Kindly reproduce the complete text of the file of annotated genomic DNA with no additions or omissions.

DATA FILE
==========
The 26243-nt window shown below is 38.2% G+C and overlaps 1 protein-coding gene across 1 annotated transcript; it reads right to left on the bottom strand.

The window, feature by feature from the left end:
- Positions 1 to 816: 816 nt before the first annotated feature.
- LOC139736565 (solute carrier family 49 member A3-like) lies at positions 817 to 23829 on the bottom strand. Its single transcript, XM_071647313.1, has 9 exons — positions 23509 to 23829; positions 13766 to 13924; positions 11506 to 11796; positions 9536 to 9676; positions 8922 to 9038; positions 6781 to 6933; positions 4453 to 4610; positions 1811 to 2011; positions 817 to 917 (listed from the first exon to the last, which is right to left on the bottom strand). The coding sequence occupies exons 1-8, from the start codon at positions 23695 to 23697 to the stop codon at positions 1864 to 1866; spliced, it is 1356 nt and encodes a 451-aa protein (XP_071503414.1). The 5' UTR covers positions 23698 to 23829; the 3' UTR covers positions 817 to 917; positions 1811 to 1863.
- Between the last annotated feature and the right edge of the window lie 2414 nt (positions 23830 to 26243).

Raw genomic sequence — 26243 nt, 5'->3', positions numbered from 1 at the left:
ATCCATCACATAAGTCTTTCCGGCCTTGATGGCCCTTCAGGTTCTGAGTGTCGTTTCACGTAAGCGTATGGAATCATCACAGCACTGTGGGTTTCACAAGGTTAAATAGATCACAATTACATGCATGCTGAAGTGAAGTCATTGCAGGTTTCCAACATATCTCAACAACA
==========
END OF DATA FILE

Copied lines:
The 26243-nt window shown below is 38.2% G+C and overlaps 1 protein-coding gene across 1 annotated transcript; it reads right to left on the bottom strand.

The window, feature by feature from the left end:
- Positions 1 to 816: 816 nt before the first annotated feature.
- LOC139736565 (solute carrier family 49 member A3-like) lies at positions 817 to 23829 on the bottom strand. Its single transcript, XM_071647313.1, has 9 exons — positions 23509 to 23829; positions 13766 to 13924; positions 11506 to 11796; positions 9536 to 9676; positions 8922 to 9038; positions 6781 to 6933; positions 4453 to 4610; positions 1811 to 2011; positions 817 to 917 (listed from the first exon to the last, which is right to left on the bottom strand). The coding sequence occupies exons 1-8, from the start codon at positions 23695 to 23697 to the stop codon at positions 1864 to 1866; spliced, it is 1356 nt and encodes a 451-aa protein (XP_071503414.1). The 5' UTR covers positions 23698 to 23829; the 3' UTR covers positions 817 to 917; positions 1811 to 1863.
- Between the last annotated feature and the right edge of the window lie 2414 nt (positions 23830 to 26243).

Raw genomic sequence — 26243 nt, 5'->3', positions numbered from 1 at the left:
ATCCATCACATAAGTCTTTCCGGCCTTGATGGCCCTTCAGGTTCTGAGTGTCGTTTCACGTAAGCGTATGGAATCATCACAGCACTGTGGGTTTCACAAGGTTAAATAGATCACAATTACATGCATGCTGAAGTGAAGTCATTGCAGGTTTCCAACATATCTCAACAACA